One of the tragic aspects of America’s healthcare reform discussions is that so many people have so many opinions based upon a complete absence of knowledge or accurate information. For example, while many of our political Leaders have stressed the importance of preventive medicine in saving healthcare’s financial hide, this expectation has absolutely no basis in reality. In a recent post, Dr. Rich over at the Covert Rationing Blog eloquently describes the innate hopelessness of this proposition. Preventive medicine (perhaps more accurately termed “routine screening medicine”) may be the right thing to do from an ethical and health perspective, but it’s not going to save us any money.
A second area of misinformation deals with the cost-saving potential of health information technologies (HIT), especially when it comes to electronic medical records. We’ve talked about the deleterious and sometimes even life-threatening aspect of HIT in previous posts here and here, and Scot Silverstein has done a far more thorough job of doing so in his portion of the Health Care Renewal blog. EMRs and HIT may save money for administrators, laboratories and pharmacies, but they certainly don’t make economic sense for the vast majority of physicians or others involved in clinical care. Spending billions of dollars in government funds and as a result of government mandates is not going to do anything to change that.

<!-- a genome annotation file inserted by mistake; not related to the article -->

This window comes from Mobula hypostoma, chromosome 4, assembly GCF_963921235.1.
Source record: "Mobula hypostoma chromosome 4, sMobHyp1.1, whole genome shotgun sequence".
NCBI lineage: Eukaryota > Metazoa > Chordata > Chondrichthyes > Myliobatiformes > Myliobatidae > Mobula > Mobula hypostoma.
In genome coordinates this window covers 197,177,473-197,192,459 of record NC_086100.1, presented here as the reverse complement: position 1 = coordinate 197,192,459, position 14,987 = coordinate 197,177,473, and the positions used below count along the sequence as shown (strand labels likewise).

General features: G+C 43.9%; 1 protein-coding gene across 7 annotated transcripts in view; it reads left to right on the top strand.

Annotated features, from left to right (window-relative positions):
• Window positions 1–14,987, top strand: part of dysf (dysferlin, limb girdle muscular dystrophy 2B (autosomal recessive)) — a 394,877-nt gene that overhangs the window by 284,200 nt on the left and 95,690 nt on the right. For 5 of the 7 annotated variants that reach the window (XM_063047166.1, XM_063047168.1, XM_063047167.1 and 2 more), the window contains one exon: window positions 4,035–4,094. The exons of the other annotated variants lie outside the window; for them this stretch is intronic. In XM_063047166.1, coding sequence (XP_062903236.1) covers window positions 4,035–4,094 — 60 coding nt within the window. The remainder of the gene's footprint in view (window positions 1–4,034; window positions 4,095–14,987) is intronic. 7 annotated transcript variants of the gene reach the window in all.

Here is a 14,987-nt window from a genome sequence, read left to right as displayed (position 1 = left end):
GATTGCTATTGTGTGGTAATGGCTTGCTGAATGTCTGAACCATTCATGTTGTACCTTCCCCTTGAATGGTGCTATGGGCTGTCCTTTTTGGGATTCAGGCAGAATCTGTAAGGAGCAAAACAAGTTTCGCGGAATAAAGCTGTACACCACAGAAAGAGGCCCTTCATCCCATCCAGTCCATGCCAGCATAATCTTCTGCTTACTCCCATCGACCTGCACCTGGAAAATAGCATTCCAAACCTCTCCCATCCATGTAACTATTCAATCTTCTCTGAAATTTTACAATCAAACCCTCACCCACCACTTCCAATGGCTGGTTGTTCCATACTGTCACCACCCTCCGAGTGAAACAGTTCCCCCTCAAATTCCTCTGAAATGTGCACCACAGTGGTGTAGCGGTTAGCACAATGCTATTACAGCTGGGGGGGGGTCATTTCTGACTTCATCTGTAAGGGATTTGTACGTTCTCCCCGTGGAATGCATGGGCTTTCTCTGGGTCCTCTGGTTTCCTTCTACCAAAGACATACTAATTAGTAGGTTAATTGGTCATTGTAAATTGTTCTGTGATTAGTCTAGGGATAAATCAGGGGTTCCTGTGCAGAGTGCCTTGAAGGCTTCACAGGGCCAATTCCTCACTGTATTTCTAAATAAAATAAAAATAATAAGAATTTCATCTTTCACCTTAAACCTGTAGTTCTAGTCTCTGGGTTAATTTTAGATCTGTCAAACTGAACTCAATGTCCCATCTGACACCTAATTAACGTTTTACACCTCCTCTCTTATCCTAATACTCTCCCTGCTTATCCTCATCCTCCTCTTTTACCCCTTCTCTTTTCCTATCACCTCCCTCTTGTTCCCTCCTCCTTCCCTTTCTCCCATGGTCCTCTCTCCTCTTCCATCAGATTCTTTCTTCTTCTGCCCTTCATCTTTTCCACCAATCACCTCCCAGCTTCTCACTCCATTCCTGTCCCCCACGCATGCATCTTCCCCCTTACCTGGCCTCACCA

However to me, one of the most peculiar misconceptions surrounding the healthcare debate is that somehow government provided and administered health insurance is better, purer, more efficient or less expensive to society than private health insurance. Anyone who believes this has simply not dealt with enough public insurers, such as Medicaid, Medicare, or the Tri-Care program for the dependents of our armed services personnel.
To be sure, there is much that is despicable about many private health insurers. No one who has ever filled out their forms, dealt with their arbitrary rejections, been refused insurance for a trivial reason or been thrown from the rolls as a result of developing an actual health problem could possibly think otherwise.